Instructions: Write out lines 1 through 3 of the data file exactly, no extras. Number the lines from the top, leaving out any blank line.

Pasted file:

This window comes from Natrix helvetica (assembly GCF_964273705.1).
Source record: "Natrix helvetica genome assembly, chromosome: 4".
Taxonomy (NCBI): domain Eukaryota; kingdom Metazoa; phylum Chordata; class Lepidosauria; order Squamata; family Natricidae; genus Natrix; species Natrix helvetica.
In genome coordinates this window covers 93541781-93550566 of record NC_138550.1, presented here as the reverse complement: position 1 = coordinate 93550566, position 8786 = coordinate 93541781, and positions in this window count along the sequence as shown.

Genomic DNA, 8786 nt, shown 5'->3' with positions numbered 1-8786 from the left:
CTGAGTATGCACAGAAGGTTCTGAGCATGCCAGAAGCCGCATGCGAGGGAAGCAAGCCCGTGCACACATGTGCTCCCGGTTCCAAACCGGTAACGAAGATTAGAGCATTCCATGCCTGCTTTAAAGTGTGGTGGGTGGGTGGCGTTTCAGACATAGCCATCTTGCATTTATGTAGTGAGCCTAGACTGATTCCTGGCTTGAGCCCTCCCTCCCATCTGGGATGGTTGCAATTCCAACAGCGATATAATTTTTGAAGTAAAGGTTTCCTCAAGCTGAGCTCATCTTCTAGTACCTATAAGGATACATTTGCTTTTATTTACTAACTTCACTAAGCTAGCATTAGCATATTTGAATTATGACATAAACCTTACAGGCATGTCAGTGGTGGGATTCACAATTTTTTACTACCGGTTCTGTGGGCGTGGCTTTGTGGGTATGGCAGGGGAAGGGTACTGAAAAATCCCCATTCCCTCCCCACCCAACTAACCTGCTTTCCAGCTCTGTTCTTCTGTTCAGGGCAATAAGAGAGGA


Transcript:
This window comes from Natrix helvetica (assembly GCF_964273705.1).
Source record: "Natrix helvetica genome assembly, chromosome: 4".
Taxonomy (NCBI): domain Eukaryota; kingdom Metazoa; phylum Chordata; class Lepidosauria; order Squamata; family Natricidae; genus Natrix; species Natrix helvetica.